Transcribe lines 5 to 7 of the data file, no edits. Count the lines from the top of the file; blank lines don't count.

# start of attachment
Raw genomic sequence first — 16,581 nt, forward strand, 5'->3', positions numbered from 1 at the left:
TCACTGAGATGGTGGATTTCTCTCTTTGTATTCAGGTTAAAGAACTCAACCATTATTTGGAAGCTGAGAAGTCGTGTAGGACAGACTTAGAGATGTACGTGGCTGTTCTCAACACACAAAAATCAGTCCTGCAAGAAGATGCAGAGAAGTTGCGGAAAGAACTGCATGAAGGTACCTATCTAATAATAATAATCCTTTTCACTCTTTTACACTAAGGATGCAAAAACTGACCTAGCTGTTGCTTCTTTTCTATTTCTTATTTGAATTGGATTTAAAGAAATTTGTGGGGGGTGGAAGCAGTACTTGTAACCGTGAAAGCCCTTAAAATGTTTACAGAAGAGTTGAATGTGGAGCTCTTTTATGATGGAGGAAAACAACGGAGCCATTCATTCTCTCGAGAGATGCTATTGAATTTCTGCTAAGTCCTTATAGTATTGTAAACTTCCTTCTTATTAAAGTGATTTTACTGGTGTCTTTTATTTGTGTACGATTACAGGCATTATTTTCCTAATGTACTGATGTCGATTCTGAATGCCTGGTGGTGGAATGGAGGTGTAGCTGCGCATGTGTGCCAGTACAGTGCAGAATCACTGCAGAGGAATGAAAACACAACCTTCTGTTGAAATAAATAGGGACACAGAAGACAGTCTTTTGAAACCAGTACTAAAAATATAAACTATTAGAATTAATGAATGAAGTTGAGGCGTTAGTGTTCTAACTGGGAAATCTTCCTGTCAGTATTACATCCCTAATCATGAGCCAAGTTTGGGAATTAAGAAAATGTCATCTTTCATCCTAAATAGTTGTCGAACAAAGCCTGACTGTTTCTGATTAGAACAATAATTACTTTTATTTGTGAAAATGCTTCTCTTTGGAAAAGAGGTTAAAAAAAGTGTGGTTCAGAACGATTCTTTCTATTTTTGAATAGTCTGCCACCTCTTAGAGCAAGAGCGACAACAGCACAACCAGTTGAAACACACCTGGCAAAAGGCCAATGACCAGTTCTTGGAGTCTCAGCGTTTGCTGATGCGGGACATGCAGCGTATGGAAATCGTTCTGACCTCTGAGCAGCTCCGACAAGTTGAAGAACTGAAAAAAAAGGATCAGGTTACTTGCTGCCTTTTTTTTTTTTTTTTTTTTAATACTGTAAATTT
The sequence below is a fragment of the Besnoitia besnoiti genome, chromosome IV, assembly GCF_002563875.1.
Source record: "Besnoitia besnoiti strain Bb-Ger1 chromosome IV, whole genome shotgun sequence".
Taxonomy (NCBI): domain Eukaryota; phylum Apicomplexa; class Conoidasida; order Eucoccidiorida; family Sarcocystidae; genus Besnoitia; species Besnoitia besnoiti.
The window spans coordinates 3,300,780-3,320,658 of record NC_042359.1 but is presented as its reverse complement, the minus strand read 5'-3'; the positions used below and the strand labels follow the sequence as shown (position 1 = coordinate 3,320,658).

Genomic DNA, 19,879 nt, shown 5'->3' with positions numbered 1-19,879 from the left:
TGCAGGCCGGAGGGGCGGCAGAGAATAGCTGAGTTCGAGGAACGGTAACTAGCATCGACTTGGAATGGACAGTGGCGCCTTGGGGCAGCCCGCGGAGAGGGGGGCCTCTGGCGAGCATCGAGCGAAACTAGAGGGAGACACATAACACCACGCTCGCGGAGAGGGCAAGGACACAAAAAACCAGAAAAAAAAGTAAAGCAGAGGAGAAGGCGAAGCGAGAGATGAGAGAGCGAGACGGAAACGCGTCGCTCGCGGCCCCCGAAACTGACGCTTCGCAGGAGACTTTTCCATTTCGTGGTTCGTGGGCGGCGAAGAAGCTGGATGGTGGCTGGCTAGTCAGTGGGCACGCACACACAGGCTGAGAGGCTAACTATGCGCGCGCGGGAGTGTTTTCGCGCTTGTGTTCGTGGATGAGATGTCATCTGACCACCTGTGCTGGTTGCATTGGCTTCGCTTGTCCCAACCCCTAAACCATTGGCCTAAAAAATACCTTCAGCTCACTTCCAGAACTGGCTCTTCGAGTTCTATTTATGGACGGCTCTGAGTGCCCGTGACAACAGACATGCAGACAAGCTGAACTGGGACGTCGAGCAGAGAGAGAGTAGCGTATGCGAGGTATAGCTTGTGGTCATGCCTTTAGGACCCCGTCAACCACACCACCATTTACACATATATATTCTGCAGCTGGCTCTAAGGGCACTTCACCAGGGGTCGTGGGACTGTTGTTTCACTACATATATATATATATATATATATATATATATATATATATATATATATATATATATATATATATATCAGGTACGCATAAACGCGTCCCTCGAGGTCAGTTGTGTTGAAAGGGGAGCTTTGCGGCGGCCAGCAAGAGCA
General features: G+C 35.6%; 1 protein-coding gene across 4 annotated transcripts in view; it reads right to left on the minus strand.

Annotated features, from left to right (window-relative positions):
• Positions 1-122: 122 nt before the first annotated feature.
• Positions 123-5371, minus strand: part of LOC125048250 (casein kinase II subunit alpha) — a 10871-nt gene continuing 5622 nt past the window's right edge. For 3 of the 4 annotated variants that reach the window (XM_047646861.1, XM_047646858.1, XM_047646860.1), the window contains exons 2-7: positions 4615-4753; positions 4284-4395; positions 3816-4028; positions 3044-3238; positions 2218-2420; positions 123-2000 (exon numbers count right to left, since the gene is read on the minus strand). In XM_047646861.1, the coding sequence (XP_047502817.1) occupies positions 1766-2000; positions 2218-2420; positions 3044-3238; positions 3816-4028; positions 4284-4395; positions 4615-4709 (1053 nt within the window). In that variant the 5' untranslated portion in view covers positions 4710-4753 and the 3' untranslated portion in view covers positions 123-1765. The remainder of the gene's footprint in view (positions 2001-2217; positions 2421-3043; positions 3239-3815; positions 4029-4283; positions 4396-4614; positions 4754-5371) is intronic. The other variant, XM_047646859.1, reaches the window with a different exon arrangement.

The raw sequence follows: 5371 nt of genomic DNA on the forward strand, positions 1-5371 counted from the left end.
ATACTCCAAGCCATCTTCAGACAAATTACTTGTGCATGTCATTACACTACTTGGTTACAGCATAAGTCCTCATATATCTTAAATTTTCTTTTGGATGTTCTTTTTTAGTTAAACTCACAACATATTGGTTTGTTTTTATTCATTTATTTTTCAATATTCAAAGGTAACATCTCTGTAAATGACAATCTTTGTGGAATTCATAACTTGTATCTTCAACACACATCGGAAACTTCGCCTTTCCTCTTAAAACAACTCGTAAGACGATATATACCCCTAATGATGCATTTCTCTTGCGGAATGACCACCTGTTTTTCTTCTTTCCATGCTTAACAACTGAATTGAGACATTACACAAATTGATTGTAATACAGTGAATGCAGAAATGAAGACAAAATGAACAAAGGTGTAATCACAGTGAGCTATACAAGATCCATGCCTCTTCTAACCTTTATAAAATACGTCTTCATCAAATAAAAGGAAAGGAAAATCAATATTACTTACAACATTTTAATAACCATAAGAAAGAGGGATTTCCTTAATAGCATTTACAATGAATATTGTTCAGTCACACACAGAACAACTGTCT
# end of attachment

Taxonomy (NCBI): domain Eukaryota; phylum Apicomplexa; class Conoidasida; order Eucoccidiorida; family Sarcocystidae; genus Besnoitia; species Besnoitia besnoiti.
The window spans coordinates 3,300,780-3,320,658 of record NC_042359.1 but is presented as its reverse complement, the minus strand read 5'-3'; the positions used below and the strand labels follow the sequence as shown (position 1 = coordinate 3,320,658).

Genomic DNA, 19,879 nt, shown 5'->3' with positions numbered 1-19,879 from the left: